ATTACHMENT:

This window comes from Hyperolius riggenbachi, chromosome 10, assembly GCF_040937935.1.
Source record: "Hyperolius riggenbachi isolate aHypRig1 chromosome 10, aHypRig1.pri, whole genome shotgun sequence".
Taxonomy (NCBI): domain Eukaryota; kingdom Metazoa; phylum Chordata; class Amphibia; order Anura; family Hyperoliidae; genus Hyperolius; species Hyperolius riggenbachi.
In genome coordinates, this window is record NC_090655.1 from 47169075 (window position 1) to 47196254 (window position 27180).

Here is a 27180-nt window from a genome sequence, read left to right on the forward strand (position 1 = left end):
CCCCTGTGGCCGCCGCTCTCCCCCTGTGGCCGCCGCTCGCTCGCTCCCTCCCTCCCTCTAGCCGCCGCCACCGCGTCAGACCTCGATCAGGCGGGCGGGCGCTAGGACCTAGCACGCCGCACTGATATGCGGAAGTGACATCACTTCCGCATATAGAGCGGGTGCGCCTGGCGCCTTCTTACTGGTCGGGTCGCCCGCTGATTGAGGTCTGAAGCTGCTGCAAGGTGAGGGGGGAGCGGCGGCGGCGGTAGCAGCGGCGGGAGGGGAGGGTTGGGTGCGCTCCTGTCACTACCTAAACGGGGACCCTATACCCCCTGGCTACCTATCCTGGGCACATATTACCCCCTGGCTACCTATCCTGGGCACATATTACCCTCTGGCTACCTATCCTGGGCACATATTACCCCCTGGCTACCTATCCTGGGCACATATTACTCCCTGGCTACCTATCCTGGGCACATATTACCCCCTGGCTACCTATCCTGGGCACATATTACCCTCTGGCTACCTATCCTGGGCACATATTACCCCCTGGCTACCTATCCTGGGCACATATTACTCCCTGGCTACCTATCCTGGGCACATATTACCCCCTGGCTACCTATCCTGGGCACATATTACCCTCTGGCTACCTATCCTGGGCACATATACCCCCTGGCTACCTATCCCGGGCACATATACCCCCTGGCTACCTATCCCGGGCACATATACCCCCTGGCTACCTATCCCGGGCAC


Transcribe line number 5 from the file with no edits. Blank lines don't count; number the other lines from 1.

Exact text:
Here is a 27180-nt window from a genome sequence, read left to right on the forward strand (position 1 = left end):